Hundreds of students, faculty members, alumni and community supporters gathered at Rider University early Tuesday morning to call on the school’s leadership to keep Westminster Choir College in Princeton.
The event, organized by the Coalition to Save Westminster Choir College and the Rider University Chapter of the American Association of University Professors, was held as the Rider University Board of Trustees prepared to meet to decide the fate of the choir college, one of the top music schools in the country. School officials have been considering selling the Princeton campus and moving the school to the main Rider campus in Lawrenceville.
In speech and song, protesters expressed their opposition to closing down the Princeton campus. Many of the protesters carried banners and posters, and a four-page newspaper “O Westminster! Stand together! We must protect Westminster!” was distributed widely on campus.
Choir college students like freshman Max Gray from Tallahassee, Florida talked about their experiences attending a world-class music school and the special character of the campus in Princeton.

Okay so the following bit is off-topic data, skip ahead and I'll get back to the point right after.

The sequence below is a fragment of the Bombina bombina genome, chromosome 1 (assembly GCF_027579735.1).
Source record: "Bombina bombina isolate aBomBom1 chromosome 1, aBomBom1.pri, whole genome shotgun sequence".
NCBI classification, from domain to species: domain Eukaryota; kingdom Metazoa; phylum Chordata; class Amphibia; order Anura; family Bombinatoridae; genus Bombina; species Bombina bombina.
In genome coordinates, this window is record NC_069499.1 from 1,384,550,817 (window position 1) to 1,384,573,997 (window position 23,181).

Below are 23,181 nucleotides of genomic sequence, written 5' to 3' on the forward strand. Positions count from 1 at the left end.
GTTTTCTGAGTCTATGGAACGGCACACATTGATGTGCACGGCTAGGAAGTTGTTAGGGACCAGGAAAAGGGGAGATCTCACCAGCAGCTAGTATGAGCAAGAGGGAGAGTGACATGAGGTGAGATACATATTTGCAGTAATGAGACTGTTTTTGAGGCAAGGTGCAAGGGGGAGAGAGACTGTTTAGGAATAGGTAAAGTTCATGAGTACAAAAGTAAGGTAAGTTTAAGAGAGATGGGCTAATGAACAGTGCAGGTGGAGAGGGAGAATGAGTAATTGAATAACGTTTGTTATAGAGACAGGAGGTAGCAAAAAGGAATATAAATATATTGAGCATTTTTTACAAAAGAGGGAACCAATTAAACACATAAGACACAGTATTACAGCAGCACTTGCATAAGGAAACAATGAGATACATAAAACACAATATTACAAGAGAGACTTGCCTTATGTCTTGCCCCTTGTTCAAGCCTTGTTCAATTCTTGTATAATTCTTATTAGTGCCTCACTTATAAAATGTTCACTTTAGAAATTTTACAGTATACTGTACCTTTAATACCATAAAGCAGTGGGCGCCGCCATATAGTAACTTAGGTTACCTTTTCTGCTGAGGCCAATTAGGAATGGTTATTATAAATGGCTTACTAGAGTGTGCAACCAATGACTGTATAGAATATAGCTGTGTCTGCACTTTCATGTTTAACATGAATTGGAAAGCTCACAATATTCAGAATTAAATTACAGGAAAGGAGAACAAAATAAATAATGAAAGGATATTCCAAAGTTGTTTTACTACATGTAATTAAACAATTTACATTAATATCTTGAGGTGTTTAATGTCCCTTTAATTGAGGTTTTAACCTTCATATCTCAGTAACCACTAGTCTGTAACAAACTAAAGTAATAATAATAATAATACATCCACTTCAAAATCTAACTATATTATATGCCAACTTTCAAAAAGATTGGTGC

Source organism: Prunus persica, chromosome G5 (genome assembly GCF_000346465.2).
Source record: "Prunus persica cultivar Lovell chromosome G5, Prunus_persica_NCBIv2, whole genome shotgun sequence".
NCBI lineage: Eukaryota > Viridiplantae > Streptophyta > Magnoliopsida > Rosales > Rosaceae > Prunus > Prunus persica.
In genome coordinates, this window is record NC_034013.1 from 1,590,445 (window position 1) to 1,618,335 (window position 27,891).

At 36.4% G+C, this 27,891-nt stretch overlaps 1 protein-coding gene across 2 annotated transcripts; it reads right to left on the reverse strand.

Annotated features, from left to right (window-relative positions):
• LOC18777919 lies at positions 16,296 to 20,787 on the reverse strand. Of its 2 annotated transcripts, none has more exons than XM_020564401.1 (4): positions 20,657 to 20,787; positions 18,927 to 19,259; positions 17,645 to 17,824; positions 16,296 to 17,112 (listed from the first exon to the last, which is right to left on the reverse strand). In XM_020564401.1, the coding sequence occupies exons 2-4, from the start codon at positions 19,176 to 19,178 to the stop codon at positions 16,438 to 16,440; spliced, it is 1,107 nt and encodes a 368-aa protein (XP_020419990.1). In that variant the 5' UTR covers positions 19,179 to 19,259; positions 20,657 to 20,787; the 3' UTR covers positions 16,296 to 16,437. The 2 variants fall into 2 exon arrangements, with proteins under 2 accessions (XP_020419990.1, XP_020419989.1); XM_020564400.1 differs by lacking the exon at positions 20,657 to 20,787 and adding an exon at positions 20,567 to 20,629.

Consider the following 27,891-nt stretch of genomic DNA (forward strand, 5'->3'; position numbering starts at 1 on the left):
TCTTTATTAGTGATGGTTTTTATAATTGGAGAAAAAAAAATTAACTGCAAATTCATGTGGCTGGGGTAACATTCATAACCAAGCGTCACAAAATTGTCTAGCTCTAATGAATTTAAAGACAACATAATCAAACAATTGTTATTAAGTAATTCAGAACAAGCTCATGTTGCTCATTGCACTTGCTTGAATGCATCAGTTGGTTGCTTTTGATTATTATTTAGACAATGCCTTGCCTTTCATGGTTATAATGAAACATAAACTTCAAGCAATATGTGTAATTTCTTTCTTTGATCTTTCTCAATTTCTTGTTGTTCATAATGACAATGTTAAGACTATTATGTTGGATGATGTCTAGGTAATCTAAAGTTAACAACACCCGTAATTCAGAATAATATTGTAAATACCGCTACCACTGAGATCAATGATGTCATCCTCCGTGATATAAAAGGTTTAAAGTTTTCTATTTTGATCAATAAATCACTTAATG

“I don’t know where I would go if the school is moved or closed,” he said, adding that no other school offers the same environment for choral singers, organists and other musicians.
Freshman Sarah Williams said she was accepted to five schools with excellent music programs but chose Westminster for its small class sizes and sense of community.
Art Taylor, the head of the Rider University AAUP Executive Committee, said the proposal to sell the Princeton campus is rash and ill-conceived and has “little basis in reality” in terms of the financial challenges Rider currently faces. The AAUP says the Rider administration wants to sell the property in order to finance additional building on Rider’s Lawrenceville campus in the hopes that new construction will attract more students.
Opponents of selling the Princeton campus argue that the sale is unnecessary and would ultimately lead to the end of the cultural gem that educates future leaders in the music world. Some added that if the school is going to sell the campus, leaders should look for another educational institution to take it over instead of making a hasty decision to sell the property.